Israel and Germany’s presidents visit Berlin Jewish school, urge more education on past
Rivlin told pupils at Berlin’s Moses Mendelssohn Jewish high school on Tuesday that making connections between people all over the world was the “most important thing” to create an inclusive society. He also said that “unfortunately, politicians in our day [are] using hatred in order to gain political power,” without elaborating.
“The most important thing is not to be afraid,” Rivlin said, adding that he was moved to meet young German Jews.
His joint visit with Steinmeier followed their attendance at Monday’s commemoration at Auschwitz-Birkenau of the 75th anniversary of the camp’s liberation by Soviet troops on January 27, 1945.
The school, named after the 18th century German-Jewish philosopher Moses Mendelssohn, currently has 441 pupils, 60% of whom are Jewish. Around 15% have nationalities other than German, some with roots in eastern Europe.
Between 1942 and 1945, Hitler’s National Socialist [Nazi] regime had used some of the buildings at the site of the school as a camp to deport Berlin Jews into the Nazi death camp system.
Rivlin, introducing himself by his nickname “Ruvi,” told pupils: “We now have the fourth, fifth and sixth generation after the Holocaust and the Second World War.”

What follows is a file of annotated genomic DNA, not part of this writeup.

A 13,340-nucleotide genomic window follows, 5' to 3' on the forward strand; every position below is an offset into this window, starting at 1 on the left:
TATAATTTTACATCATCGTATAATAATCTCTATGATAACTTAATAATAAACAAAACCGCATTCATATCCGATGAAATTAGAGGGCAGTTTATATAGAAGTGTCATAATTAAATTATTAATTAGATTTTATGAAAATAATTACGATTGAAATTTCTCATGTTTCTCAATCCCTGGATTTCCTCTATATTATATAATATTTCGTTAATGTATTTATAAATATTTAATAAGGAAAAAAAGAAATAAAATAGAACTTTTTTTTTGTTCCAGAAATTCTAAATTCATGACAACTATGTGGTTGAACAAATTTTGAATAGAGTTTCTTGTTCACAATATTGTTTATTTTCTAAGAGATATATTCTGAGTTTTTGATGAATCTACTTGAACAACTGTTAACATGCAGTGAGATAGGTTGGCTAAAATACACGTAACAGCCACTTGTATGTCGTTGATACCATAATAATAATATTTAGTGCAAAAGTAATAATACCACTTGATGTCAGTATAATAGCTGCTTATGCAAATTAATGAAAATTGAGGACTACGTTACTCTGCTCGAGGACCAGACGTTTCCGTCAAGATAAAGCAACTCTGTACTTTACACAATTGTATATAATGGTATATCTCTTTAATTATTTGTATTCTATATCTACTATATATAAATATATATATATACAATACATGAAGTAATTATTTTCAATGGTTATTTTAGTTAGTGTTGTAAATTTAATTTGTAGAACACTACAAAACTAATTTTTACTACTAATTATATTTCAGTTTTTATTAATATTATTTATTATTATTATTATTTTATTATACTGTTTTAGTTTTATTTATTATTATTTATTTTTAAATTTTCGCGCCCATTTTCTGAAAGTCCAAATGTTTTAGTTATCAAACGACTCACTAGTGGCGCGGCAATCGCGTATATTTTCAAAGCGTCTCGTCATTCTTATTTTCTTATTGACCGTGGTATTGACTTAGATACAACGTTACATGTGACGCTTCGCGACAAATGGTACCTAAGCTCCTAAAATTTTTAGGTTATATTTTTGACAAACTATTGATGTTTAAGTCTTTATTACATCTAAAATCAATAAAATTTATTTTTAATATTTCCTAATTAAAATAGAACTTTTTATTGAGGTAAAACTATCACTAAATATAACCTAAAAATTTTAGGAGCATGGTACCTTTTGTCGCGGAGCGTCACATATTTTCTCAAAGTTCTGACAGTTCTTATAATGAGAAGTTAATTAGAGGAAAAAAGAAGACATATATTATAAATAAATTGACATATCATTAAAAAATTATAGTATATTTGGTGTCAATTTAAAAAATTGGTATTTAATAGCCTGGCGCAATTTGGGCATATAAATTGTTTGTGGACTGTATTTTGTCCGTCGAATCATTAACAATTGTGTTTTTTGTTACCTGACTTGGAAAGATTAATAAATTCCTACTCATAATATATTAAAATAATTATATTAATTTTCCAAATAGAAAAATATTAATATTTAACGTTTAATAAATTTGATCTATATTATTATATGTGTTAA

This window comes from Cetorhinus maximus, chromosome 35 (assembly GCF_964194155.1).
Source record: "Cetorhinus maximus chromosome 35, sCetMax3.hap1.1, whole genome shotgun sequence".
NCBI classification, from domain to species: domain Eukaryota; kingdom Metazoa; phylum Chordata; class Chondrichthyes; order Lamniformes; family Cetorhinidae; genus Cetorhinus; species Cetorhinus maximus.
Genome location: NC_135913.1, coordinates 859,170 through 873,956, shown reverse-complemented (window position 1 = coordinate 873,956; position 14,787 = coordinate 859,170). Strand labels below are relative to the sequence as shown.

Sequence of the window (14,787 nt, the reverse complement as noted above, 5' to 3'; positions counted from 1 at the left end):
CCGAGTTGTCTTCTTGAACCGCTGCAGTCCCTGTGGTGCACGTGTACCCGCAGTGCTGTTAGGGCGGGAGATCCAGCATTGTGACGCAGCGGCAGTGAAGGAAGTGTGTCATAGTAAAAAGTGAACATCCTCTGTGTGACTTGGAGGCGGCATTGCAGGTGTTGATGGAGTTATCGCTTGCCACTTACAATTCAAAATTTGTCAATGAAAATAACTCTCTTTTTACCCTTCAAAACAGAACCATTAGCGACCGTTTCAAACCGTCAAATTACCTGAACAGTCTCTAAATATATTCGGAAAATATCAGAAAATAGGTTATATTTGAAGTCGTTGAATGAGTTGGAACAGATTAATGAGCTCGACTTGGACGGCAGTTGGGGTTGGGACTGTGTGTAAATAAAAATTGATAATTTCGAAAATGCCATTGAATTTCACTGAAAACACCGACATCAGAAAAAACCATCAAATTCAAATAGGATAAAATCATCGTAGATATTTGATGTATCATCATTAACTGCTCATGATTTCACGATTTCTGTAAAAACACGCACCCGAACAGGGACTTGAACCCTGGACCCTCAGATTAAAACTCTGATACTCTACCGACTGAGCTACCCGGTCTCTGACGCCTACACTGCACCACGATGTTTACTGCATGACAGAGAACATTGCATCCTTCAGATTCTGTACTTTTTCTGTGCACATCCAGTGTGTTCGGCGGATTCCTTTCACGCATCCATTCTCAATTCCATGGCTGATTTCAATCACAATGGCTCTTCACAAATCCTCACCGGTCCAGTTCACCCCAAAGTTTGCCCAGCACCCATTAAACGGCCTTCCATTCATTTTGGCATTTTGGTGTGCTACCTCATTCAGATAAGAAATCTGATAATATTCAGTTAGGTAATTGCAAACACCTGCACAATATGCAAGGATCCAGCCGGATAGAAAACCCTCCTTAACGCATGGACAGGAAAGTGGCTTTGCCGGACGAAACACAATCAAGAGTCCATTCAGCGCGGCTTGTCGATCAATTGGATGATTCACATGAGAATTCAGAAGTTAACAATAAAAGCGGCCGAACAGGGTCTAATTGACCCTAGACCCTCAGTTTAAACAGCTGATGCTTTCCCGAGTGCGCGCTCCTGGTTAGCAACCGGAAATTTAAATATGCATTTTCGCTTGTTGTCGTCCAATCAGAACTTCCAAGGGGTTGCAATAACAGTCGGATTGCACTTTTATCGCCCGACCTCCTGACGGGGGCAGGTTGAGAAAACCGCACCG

Ways must be found, Rivlin said, to inform young people and their children about what happened as the last survivors pass away.
Steinmier, meanwhile, stressed the need to counter the often pernicious influence of social media, which had begun to compete with children’s more typical educations in school and at home.
“Information is not sufficient. Information must be combined with experience,” Steinmeier said, suggesting that young people should consider visiting Israel, its Yad Vashem memorial or other memorials at former Nazi death camp sites to form their own impressions.
Referring to resurgent anti-Semitism worldwide, Rivlin said it must be pursued with all legal means combined with a large civic commitment to tackling racism.
Steinmeier asked pupils, aged between 15 and 17, about negative experiences they had encountered in the past. One girl spoke of anti-Semitic attacks on a friend of hers at a different school. Another dark-skinned female pupil told Rivlin that at her previous school an elderly teacher had once once said to her: “If Hitler were still alive, you would be dead.”
Rivlin encouraged young people to wear the Star of David publicly, because “in a free world” everyone had the right of express oneself freely.
On Wednesday, Rivlin will address Germany’s Bundestag parliament in Hebrew at a ceremony to remember the 6 million victims of the Holocaust.
ipj/msh (dpa, AP, epd)